Isle of Palms Marina:

11.1

Wednesday, November 22, 2017

The skipper procured a spot at the City Marina in Charleston for two nights, so the crew made the 12 mile jump and arrived at the marina about noon.  After arrival, the crew walked around the historic district to gather the remaining items for the big meal tomorrow.

The Battery from the AICW:

12 Charleston

Horse and buggy tour in the historic district:

12.1 Buggy Ride

The Admiral managed to find her remaining items for Thanksgiving dinner in a neighborhood shop.  So the crew headed back to the boat.  Should be a great day tomorrow.

Thursday, November 23, 2017

Happy Thanksgiving!!

Not much to report other than traditional parade watching, over eating, and another Tony Romo loss on Thanksgiving Day.  Oh wait, it just looked like Tony Romo.  Dak Prescott just looked that bad.

Friday, November 24, 2017

The crew left Charleston and continued south through the miles and miles of salt marsh.  Fortunately, the dolphins would break the boredom ever so often with an appearance.  There just is not much between Charleston and Beaufort.  No wonder they call this area the low country.

South Carolina Salt Marsh:

13 SC salt marsh

At the end of the day the crew pulled off the AICW and anchored in the South Edisto River.

Signs of life at the anchor spot:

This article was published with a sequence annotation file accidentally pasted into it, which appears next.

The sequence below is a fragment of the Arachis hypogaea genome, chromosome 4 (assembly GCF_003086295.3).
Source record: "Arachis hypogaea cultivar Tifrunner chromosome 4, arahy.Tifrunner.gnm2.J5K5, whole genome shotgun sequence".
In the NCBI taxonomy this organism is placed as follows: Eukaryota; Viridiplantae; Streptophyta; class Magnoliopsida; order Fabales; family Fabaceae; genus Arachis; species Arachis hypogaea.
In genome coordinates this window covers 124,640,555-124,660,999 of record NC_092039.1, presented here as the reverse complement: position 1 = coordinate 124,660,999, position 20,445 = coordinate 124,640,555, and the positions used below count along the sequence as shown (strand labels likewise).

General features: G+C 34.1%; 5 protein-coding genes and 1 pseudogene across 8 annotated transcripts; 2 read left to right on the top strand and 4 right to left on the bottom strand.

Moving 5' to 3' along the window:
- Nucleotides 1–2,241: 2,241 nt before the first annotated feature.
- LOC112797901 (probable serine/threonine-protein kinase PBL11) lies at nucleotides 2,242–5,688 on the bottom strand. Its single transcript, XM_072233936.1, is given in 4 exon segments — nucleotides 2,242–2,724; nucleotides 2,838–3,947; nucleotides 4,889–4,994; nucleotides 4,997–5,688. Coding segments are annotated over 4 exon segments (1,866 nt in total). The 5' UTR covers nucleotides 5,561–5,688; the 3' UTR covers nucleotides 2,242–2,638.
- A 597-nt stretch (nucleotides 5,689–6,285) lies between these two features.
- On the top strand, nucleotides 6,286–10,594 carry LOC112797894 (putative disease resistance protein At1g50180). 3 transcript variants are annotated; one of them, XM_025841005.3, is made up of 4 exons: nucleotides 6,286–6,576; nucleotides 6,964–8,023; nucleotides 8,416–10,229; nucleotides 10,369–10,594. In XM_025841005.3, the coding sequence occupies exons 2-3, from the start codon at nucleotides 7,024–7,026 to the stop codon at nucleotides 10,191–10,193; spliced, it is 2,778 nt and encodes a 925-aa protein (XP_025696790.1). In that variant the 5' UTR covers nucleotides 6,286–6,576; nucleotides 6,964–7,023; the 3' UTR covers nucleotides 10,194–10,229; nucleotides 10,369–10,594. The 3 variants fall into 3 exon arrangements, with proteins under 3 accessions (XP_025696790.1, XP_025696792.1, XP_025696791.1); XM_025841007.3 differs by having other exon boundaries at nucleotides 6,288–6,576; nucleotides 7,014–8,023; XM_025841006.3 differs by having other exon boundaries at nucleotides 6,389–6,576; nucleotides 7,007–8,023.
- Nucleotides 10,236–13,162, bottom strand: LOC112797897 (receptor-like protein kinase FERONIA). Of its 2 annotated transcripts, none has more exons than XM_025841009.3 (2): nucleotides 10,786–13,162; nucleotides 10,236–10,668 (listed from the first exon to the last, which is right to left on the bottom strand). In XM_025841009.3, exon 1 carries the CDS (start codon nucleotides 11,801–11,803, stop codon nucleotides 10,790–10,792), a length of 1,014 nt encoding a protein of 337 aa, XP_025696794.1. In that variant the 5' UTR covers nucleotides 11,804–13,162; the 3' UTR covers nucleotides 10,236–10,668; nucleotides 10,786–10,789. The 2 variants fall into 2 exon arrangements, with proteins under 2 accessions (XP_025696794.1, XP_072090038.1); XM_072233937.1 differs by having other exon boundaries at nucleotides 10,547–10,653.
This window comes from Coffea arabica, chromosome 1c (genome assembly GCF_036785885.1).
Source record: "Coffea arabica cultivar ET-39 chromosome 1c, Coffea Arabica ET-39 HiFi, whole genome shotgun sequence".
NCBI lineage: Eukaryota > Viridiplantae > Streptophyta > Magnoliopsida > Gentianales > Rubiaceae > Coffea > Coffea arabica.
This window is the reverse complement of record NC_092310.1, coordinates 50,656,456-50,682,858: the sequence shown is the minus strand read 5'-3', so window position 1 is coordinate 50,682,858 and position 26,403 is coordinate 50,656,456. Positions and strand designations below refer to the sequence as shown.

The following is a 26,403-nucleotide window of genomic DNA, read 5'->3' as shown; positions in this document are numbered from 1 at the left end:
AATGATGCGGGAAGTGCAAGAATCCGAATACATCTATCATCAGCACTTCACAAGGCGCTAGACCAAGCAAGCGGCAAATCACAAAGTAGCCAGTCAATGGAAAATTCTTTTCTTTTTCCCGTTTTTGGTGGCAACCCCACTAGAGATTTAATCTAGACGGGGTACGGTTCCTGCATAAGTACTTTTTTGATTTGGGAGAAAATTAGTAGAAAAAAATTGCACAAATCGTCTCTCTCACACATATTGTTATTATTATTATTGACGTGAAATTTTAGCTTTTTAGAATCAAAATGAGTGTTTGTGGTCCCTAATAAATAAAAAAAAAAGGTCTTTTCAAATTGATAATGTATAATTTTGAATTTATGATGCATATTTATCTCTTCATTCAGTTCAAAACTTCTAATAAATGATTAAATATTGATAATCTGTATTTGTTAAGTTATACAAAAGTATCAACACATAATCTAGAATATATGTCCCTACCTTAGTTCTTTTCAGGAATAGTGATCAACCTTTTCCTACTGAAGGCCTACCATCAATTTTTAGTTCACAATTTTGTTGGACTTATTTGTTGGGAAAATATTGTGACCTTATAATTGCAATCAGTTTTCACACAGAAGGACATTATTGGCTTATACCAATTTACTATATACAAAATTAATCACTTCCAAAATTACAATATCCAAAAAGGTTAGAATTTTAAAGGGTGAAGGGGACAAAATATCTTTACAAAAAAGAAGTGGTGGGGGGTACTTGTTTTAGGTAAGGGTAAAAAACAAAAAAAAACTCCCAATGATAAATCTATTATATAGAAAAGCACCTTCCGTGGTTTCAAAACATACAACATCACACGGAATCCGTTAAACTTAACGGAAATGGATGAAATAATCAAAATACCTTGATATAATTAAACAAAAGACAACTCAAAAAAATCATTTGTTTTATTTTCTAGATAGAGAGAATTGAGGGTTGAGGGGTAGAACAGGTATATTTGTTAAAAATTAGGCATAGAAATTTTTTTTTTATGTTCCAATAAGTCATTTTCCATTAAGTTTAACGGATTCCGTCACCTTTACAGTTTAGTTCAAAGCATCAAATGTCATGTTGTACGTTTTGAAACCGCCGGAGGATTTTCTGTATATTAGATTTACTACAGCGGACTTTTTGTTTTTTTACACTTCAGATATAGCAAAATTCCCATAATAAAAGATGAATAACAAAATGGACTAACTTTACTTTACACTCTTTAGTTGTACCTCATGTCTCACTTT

14 Anchored in South Edisto Creek

Saturday, November 25, 2017

Must be the weekend because from the sounds of things, every human in these parts must be in the woods with a shotgun this morning.

The miles of salt marsh continue.

13.1

The day passed quickly until the crew reached the Ladies Island Swing Bridge.  After passing under the bridge the crew passed the Beaufort City Marina, mooring field, and waterfront homes.  This 6 mile stretch calls for No Wake and for our crew that means about 5 mph.  At the end of the No Wake Zone, the crew docked at the Port Royal Landing Marina.

Ladies Island Swing Bridge:

15 Ladies Island Swing Bridge

Beaufort Mooring Field:

16 Beaaufort Mooring Field

After getting settled the crew took off to walk the streets of Port Royal.  They learned that the best burger in town just happens to be cooked at the marina restaurant.   When they arrived at the Back Porch Restaurant, a crowd had already began to gather to watch the end of the ‘Bama’ Auburn game and prepare for the Clemson-S. Carolina game.  The skipper quickly sized the situation up and determined that most of the folks present were rooting for Alabama.  So when Auburn started to pull away, the skipper became a vocal Tiger supporter.

When the S. Carolina fans asked him who he would root for in the next game, he replied “Clemson, of course.”  The burger lived up to its reputation, but it was time to leave before too many more Gamecock fans arrived.

Boat Name of the Week

Stress Knot

Next Week –

The crew has decided to stop the dilly-dally pace south and get to Florida.  They should make Jacksonville easily before the end of the week where they will conclude the 2017 boating adventure.

Loop On – The water goes on forever and the adventure never ends.

Eric the Red

Categories: Uncategorized | Tags: , | 2 Comments

Rescue 911